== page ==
Few things represent Yahoo’s missed opportunities more than its mishandling of Flickr, especially in mobile. While Facebook built an empire largely around photos and added Instagram, a mobile-first photo sharing service, Flickr’s iPhone app has resisted a lot of mobile and social innovation. And its #104 ranking in the App Store photo and video category reflects that.
But Yahoo is ready to compete again in the mobile photo market, which continues to heat up with Twitter’s addition of photo filters this week. Flickr is rolling out a new iPhone app which it hopes can make the photo service a daily destination for mobile users. The overhauled app is packed with upgrades and design changes like better social sharing, photo editing (yes, filters) and discovery tools that finally make Flickr competitive in mobile. But is it too late? I worry that it is, but there’s enough there to make me wonder.
Here’s a look at some of the upgrades:
Taken together, this is a huge set of improvements for Flickr. It’s amazing that the previous iPhone app was basically untouched for the last year. The new improvements help Flickr reassert itself as a player but the market has moved on in a lot of ways. People have flocked to very simple mobile photo sharing services like Instagram, Mobli and others. Facebook and Twitter are also very much in the mix. Flickr is still popular with serious photographers but it has to work hard to remind people it’s great for the kind of fun sharing that is the norm now for many smartphone users.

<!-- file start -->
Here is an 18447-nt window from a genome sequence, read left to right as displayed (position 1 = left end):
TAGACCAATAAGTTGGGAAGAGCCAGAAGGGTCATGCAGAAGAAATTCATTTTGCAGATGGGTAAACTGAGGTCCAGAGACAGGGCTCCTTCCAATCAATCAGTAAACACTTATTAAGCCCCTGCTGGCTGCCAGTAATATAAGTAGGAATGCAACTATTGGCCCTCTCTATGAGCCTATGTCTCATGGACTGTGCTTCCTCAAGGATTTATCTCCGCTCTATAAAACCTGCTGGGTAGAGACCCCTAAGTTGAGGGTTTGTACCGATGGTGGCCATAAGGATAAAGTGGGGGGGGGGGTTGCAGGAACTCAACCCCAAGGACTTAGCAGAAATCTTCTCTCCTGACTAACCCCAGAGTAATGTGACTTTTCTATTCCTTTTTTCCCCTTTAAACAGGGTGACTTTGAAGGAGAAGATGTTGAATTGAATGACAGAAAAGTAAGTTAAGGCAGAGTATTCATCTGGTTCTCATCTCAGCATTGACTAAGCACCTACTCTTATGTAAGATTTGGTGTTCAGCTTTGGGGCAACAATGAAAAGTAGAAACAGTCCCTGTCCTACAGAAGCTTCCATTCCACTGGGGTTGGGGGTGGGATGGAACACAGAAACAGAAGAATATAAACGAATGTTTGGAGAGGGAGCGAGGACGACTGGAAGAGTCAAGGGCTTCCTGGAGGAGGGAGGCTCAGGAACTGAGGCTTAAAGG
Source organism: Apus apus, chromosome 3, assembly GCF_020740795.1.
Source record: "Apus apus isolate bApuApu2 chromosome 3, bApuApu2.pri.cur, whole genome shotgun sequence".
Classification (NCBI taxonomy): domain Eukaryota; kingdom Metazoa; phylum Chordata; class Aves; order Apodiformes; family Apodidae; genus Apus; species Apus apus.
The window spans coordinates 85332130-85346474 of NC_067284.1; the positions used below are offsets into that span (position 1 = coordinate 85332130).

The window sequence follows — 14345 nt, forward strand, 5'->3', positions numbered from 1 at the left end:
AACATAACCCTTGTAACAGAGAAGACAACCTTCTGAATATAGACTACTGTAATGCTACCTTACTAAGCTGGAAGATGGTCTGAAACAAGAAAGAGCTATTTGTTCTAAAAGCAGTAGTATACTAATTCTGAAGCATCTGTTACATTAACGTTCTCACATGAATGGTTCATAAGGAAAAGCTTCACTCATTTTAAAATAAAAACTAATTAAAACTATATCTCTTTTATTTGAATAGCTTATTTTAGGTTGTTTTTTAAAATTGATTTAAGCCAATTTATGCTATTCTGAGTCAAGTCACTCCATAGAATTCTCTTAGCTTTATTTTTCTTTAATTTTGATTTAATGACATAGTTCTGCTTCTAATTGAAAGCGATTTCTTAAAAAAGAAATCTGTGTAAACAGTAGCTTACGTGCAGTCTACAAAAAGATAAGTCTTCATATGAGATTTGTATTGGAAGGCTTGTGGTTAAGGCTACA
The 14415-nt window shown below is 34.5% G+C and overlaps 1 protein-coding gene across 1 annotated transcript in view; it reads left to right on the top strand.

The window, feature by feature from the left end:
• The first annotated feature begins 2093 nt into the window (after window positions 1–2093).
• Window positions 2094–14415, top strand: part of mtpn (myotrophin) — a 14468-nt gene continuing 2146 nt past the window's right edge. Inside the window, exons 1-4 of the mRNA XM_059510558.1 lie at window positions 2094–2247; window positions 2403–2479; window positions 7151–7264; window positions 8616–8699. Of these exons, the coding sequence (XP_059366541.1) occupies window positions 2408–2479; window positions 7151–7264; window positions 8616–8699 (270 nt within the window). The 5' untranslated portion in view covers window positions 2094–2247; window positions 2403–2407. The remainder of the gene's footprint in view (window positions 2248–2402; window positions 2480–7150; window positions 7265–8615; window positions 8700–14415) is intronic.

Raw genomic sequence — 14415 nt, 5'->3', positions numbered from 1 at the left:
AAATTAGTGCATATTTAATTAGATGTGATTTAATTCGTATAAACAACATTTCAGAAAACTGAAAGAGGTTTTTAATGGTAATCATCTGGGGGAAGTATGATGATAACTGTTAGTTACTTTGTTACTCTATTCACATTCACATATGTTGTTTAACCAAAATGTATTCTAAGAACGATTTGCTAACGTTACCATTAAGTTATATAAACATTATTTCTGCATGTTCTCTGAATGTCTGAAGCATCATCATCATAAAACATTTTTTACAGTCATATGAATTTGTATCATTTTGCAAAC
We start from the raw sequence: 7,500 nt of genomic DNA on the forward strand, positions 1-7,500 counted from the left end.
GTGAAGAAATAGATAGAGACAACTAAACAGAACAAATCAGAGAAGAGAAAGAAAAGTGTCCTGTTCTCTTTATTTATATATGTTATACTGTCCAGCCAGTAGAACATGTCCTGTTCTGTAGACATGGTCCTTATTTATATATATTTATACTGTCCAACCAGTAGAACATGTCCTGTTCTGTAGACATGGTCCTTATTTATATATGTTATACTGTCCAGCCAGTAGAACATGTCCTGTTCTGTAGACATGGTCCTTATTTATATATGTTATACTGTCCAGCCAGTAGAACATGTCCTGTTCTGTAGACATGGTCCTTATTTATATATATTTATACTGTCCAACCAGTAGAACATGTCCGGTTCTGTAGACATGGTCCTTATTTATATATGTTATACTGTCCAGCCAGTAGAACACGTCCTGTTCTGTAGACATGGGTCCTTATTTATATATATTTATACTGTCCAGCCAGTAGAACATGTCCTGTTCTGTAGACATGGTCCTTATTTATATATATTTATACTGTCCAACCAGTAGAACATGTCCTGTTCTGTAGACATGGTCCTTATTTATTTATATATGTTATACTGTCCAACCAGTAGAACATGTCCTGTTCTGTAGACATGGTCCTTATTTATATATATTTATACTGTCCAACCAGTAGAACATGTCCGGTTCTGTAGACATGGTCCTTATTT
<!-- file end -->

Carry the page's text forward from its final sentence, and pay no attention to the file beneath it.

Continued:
Markus Spiering, Flickr’s head of product, understands that Flickr has fallen behind in mobile. But he said the team has been working to get it right in mobile, which he said is now a huge focus for Flickr. And Flickr is still a popular destination for photo lovers, with 80 million monthly users and more than 8 billion photos. The challenge is for Flickr to regain some relevance in mobile while still being known as a great place to store and manage big, quality photo collections.
“We see Flickr as a place where people want to share photos for the community around photography but we really take care about the image quality and integrity,” Spiering told me. “While we have a lot of these value that are unmatched, what we are now doing is creating a compelling mobile experience for that.”
This is something Flickr should have done from the start. It was a leader in photos before Facebook and Instagram, but it didn’t embrace mobile and social. Doing so now is necessary but I’m doubtful if Flickr can make up for lost time. But it’s nice to see Yahoo shipping some solid updates now. That’s two in two days along with yesterday’s Mail update.